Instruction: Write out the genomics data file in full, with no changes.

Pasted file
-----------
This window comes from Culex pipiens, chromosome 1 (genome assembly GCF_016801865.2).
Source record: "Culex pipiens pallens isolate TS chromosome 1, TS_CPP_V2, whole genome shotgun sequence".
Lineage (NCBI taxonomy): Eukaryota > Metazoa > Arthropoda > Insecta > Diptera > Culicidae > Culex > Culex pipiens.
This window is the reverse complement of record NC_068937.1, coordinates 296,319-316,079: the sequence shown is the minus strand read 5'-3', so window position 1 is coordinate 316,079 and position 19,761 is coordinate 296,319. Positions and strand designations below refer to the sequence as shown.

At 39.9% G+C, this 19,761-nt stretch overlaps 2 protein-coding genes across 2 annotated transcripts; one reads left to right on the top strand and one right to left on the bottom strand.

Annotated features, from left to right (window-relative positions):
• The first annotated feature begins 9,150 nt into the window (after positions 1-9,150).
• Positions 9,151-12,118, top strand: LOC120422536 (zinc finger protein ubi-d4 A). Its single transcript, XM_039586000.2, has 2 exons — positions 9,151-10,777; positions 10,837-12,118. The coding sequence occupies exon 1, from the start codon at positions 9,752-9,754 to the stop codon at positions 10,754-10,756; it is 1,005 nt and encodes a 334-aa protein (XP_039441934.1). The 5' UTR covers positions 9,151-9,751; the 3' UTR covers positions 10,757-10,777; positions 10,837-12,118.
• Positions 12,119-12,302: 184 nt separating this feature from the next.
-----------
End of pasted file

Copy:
This window comes from Culex pipiens, chromosome 1 (genome assembly GCF_016801865.2).
Source record: "Culex pipiens pallens isolate TS chromosome 1, TS_CPP_V2, whole genome shotgun sequence".
Lineage (NCBI taxonomy): Eukaryota > Metazoa > Arthropoda > Insecta > Diptera > Culicidae > Culex > Culex pipiens.
This window is the reverse complement of record NC_068937.1, coordinates 296,319-316,079: the sequence shown is the minus strand read 5'-3', so window position 1 is coordinate 316,079 and position 19,761 is coordinate 296,319. Positions and strand designations below refer to the sequence as shown.

At 39.9% G+C, this 19,761-nt stretch overlaps 2 protein-coding genes across 2 annotated transcripts; one reads left to right on the top strand and one right to left on the bottom strand.

Annotated features, from left to right (window-relative positions):
• The first annotated feature begins 9,150 nt into the window (after positions 1-9,150).
• Positions 9,151-12,118, top strand: LOC120422536 (zinc finger protein ubi-d4 A). Its single transcript, XM_039586000.2, has 2 exons — positions 9,151-10,777; positions 10,837-12,118. The coding sequence occupies exon 1, from the start codon at positions 9,752-9,754 to the stop codon at positions 10,754-10,756; it is 1,005 nt and encodes a 334-aa protein (XP_039441934.1). The 5' UTR covers positions 9,151-9,751; the 3' UTR covers positions 10,757-10,777; positions 10,837-12,118.
• Positions 12,119-12,302: 184 nt separating this feature from the next.